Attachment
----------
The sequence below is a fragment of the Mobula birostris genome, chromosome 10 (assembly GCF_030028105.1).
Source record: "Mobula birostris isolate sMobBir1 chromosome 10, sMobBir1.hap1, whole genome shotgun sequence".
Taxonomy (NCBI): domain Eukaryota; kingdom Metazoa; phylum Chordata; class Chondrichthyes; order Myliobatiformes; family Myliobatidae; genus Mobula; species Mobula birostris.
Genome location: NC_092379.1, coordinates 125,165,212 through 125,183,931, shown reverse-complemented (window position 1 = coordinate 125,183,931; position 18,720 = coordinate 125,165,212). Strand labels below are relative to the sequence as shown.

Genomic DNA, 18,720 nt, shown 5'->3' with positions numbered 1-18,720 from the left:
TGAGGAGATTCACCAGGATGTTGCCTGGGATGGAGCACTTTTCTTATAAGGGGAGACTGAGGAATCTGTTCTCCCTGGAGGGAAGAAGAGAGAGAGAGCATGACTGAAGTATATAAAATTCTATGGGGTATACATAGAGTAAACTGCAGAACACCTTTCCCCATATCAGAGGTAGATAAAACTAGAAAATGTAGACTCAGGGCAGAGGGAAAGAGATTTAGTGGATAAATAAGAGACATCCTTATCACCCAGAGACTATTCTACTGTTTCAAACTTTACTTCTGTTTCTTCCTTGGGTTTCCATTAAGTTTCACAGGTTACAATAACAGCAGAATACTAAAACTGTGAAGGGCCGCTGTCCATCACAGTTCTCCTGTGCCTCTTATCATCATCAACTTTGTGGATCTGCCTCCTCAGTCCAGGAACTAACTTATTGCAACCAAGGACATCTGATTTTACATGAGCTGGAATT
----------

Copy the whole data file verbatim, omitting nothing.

The sequence below is a fragment of the Mobula birostris genome, chromosome 10 (assembly GCF_030028105.1).
Source record: "Mobula birostris isolate sMobBir1 chromosome 10, sMobBir1.hap1, whole genome shotgun sequence".
Taxonomy (NCBI): domain Eukaryota; kingdom Metazoa; phylum Chordata; class Chondrichthyes; order Myliobatiformes; family Myliobatidae; genus Mobula; species Mobula birostris.
Genome location: NC_092379.1, coordinates 125,165,212 through 125,183,931, shown reverse-complemented (window position 1 = coordinate 125,183,931; position 18,720 = coordinate 125,165,212). Strand labels below are relative to the sequence as shown.

Genomic DNA, 18,720 nt, shown 5'->3' with positions numbered 1-18,720 from the left:
TGAGGAGATTCACCAGGATGTTGCCTGGGATGGAGCACTTTTCTTATAAGGGGAGACTGAGGAATCTGTTCTCCCTGGAGGGAAGAAGAGAGAGAGAGCATGACTGAAGTATATAAAATTCTATGGGGTATACATAGAGTAAACTGCAGAACACCTTTCCCCATATCAGAGGTAGATAAAACTAGAAAATGTAGACTCAGGGCAGAGGGAAAGAGATTTAGTGGATAAATAAGAGACATCCTTATCACCCAGAGACTATTCTACTGTTTCAAACTTTACTTCTGTTTCTTCCTTGGGTTTCCATTAAGTTTCACAGGTTACAATAACAGCAGAATACTAAAACTGTGAAGGGCCGCTGTCCATCACAGTTCTCCTGTGCCTCTTATCATCATCAACTTTGTGGATCTGCCTCCTCAGTCCAGGAACTAACTTATTGCAACCAAGGACATCTGATTTTACATGAGCTGGAATT